"A Nicht Wi' Burns"
FRIDAY 30TH AUGUST 2013
7.30pm - 10.30pm
REVIEW: The Bard's star still burns brightly
IT MAY be 250 years since Robert Burns was born, yet the magic of his poetry and songs lives on as fresh today as it must have been when he put quill to paper.
A fact borne out by the splendid staging of A Nicht Wi' Burns on a chilly autumn evening at Bathgate's Regal Community Theatre when a packed theatre cheered, applauded and even joined in singing the weel kent Scots Wha' Hae played and sung by White Satin (Messrs Fisher and Mitchel).
Keyboard Virtuoso Paul Mitchel managed to accompany each of the polished performers superbly and in keeping with the character of the songs.
So, we heard the sound of a clarsach, an accordian band, a piano and an orchestra all from this one musician and some rousing ceilidh guitar sounds and songs from Mr Fisher.
If Burns could have auditioned a suitable raconteur to narrate the story of his early life and effortlessly introduce the creme de la creme of Burnsian aficionados, he would most certainly have employed Jim Bowes, who took charge of the proceedings.
A backdrop depicting the Bard himself and scenes of his childhood added atmosphere, and never more so when the undoubted star of the entire evening, Willie Kirk, gave the finest rendition of Tam o' Shanter I've ever heard.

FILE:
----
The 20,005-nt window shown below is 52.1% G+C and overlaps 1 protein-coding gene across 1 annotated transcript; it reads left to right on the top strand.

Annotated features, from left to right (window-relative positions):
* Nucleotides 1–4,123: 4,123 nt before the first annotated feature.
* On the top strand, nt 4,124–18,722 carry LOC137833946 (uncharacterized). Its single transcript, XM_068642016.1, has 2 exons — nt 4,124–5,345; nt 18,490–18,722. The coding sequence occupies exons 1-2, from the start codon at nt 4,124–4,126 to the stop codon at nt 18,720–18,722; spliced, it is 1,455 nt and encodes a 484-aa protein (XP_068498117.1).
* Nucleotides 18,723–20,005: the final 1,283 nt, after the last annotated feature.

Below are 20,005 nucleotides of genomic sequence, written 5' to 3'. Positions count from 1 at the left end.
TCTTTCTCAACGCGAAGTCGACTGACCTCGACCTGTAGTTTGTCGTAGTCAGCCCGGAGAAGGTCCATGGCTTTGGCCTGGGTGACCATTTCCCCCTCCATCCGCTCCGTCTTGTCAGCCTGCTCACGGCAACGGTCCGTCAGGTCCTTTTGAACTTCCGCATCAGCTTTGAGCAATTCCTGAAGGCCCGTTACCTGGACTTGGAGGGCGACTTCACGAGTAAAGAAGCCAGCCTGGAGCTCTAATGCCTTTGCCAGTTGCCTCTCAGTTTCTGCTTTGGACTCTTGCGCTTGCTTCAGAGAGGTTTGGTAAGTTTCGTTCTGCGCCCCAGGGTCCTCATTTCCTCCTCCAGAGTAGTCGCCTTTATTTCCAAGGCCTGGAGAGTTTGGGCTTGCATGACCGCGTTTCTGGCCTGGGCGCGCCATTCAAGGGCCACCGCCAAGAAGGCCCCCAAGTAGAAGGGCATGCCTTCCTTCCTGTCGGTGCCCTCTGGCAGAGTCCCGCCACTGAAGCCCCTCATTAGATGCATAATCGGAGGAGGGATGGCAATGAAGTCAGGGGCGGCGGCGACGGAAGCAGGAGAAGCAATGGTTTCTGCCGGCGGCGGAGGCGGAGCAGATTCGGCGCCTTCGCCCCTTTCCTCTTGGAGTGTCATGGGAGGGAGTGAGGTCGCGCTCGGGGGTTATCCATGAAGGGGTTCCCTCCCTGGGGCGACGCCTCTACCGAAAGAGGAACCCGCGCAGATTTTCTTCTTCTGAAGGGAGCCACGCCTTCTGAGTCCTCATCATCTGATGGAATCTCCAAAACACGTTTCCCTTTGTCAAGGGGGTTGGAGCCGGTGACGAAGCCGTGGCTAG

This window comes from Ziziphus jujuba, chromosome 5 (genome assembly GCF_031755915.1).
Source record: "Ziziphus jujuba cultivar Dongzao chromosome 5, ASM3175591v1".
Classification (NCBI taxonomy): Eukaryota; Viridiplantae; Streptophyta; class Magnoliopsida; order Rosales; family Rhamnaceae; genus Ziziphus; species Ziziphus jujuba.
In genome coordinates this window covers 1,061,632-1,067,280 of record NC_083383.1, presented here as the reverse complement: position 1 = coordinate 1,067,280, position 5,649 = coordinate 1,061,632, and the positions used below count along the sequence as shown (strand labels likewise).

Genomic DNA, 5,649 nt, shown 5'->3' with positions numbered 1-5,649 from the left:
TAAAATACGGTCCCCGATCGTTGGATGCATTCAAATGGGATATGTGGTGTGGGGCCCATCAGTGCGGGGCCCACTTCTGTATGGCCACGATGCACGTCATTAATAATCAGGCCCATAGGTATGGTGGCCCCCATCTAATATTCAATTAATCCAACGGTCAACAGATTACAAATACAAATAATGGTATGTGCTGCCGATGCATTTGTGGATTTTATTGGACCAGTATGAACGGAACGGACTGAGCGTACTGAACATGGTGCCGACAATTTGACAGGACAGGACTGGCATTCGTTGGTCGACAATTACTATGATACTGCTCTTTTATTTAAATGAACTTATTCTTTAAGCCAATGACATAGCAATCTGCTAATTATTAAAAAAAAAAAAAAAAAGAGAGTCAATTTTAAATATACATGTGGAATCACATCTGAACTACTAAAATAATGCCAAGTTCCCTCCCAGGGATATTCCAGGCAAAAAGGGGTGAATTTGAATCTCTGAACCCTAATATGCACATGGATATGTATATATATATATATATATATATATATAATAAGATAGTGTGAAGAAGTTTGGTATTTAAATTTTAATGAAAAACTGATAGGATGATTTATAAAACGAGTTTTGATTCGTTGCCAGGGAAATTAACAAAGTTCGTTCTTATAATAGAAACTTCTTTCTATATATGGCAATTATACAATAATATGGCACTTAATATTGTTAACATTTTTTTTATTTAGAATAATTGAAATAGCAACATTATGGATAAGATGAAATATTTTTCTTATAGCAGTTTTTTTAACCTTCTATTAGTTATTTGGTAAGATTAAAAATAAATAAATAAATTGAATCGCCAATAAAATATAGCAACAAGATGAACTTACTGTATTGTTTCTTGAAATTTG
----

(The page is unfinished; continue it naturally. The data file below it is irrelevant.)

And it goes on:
It would be ungallant to mention this gentleman's age, suffice to say we were told he has been a Burns poetry exponent for over 60 years.
At the other end of the spectrum we had the pure, crystal clear voice of young Fionne McQue, surely a rising star ready to be discovered and, of course, we had the Star O' Rabbie Burns and a hilarious rendering of the Twa Dogs by Andy Welsh and John Ramsay.
The Equally amusing Willie Wastle with Tom Jenkins invited us to join in the "Ah wudnae gie a button for her" chorus as he interpreted the Bard's description of an ugly wife to perfection, and To a Louse.
Mind you, when you have professional tenors like Alex Campbell, John Close, Alan Baff and Sam Mackay, it brings a lump to the throat, though.
No prizes for guessing this highly entertaining evening ended with Fionne McQue leading us all in a rousing chorus of Auld Lang Syne.
Man, it fair made ye feel proud to be Scottish, a racist remark perhaps in this day of political correctness, but totally in keeping with A Nicht Wi' Burns, which the Bard himself might well have waxed lyrical about.
Over 18s Only